There aren’t too many Democrats eager to do something serious about the deficit, and… the exact same can be said about Republicans.They just like to talk about it.
Case in point.
Asked by host David Gregory how he could support cutting the deficit and slashing taxes, Boehner said: “You can’t raise taxes in the middle of a weak economy without risking a double dip in this recession.”
Gregory asked if Boehner believed that the costs of the tax cuts should be offset, prompting the GOP leader to say: “I’m not for raising taxes on the American people in a soft economy.”
Now, it’s possible that John Boehner has some ideas in his head for programs he’d like to cut in order to offset the effect of ongoing tax cuts. Maybe he’d like to see less aid to the states. Who knows?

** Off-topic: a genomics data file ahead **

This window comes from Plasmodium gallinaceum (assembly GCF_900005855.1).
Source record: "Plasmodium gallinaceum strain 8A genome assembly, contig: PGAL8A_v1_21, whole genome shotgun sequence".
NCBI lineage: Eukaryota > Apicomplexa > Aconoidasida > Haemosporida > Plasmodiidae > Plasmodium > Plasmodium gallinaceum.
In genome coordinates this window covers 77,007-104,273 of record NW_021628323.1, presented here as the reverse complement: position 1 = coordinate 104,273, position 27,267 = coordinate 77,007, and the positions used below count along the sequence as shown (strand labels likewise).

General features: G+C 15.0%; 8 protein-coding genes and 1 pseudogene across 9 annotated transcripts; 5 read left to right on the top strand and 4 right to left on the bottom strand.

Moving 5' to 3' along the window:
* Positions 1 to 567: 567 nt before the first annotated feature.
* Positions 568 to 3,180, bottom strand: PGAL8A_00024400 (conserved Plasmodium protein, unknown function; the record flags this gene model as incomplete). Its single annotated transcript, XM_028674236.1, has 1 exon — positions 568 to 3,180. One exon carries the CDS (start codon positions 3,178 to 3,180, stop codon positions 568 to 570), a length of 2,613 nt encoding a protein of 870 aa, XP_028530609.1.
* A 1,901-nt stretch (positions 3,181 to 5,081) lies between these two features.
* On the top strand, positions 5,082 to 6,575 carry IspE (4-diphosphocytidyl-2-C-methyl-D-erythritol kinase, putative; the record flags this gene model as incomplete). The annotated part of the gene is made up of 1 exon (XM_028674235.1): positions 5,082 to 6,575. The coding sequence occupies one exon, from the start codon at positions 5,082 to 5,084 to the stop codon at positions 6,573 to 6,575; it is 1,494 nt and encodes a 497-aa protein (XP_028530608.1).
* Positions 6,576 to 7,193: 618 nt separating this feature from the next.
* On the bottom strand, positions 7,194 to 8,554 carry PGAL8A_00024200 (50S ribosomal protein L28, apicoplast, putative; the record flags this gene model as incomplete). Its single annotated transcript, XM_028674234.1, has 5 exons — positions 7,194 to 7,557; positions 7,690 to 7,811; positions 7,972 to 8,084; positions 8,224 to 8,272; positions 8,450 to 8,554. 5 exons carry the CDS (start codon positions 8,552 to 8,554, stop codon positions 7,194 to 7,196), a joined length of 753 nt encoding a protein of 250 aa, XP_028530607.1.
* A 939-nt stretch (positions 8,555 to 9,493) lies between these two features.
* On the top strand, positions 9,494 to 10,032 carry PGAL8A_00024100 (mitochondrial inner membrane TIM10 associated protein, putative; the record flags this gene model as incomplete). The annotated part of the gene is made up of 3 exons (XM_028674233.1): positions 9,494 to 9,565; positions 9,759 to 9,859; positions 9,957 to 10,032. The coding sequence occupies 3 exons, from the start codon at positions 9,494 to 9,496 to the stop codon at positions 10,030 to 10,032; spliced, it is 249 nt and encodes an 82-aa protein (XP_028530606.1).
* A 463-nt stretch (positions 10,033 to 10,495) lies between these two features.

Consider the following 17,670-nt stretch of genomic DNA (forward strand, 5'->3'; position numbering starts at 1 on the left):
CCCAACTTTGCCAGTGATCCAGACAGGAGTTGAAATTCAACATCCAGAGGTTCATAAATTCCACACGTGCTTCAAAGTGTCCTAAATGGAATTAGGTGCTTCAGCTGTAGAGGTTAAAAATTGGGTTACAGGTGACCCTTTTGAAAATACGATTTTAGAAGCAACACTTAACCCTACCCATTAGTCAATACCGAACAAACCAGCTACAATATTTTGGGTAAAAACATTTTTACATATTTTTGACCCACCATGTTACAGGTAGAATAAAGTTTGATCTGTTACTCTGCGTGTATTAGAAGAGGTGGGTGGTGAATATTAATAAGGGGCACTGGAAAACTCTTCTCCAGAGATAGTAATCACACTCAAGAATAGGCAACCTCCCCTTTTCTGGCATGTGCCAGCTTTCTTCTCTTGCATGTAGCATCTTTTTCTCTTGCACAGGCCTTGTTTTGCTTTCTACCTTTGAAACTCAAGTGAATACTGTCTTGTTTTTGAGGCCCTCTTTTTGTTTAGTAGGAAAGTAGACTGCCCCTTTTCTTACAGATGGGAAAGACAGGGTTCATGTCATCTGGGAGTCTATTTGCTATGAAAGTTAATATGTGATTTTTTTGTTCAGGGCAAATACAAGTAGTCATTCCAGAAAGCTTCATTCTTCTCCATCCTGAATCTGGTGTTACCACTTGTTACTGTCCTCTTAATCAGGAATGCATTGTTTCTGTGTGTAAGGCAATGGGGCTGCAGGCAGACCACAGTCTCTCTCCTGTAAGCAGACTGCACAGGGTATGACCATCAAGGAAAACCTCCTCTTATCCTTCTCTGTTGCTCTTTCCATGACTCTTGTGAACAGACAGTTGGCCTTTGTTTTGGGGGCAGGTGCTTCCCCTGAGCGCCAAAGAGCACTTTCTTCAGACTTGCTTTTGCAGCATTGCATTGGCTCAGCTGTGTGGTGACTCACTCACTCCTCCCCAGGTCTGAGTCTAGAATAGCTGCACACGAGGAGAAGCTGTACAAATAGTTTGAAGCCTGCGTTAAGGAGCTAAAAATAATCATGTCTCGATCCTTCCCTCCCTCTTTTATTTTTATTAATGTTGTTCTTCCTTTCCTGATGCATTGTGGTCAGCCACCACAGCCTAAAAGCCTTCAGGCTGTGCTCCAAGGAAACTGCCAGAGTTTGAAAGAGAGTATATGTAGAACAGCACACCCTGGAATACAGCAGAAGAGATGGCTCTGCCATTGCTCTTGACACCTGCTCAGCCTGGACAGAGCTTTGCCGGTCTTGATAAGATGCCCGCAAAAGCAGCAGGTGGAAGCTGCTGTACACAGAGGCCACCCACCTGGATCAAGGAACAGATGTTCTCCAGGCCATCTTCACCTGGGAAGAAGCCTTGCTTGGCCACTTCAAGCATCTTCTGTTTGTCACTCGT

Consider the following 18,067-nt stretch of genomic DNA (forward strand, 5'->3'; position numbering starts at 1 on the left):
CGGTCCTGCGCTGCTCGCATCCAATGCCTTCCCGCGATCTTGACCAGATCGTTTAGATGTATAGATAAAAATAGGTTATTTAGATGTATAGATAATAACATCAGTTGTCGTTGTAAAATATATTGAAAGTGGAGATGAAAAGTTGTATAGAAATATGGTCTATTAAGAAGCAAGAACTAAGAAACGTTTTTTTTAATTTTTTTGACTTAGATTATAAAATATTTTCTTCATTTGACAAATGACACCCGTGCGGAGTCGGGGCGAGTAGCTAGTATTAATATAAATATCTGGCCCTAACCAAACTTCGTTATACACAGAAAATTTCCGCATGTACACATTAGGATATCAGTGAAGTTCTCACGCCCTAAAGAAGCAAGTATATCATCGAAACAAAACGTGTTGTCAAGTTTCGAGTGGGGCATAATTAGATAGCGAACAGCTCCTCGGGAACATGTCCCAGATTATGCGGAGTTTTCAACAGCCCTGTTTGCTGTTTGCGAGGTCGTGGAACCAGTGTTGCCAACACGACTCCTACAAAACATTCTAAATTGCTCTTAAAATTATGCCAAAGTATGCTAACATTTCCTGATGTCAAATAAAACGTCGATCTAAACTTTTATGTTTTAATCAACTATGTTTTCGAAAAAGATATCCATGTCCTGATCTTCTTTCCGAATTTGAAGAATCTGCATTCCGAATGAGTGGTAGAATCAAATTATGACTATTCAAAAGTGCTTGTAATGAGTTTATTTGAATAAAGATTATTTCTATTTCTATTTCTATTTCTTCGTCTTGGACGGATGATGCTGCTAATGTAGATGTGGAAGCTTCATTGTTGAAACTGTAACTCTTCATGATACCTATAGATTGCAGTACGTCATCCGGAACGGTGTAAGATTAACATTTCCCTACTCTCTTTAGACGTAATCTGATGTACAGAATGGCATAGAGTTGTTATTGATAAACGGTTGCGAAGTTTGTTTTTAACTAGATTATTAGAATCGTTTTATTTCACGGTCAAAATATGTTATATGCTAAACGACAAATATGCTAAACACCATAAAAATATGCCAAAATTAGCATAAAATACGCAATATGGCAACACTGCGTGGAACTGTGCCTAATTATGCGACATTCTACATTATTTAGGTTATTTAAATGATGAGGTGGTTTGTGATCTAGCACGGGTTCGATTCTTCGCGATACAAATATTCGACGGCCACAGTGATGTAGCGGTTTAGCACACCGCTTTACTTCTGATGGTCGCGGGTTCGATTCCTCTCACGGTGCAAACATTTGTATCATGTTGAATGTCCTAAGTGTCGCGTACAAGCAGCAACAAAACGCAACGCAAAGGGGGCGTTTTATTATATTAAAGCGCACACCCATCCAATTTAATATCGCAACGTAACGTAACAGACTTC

But if he can’t go on TV and say something that’s not standard-issue political rhetoric, or answer a question about deficit offsets without some warmed over line like “I’m not for raising taxes,” then what chance is there ever of actually doing? None.
So let’s hope for one of two things. The first would be shockingly strong growth, and a surge in tax collections that makes the point moot. The second (and this is actually a more likely outcome) would be for us to have our view of deficits totally wrong, and that in fact they really don’t matter at all.
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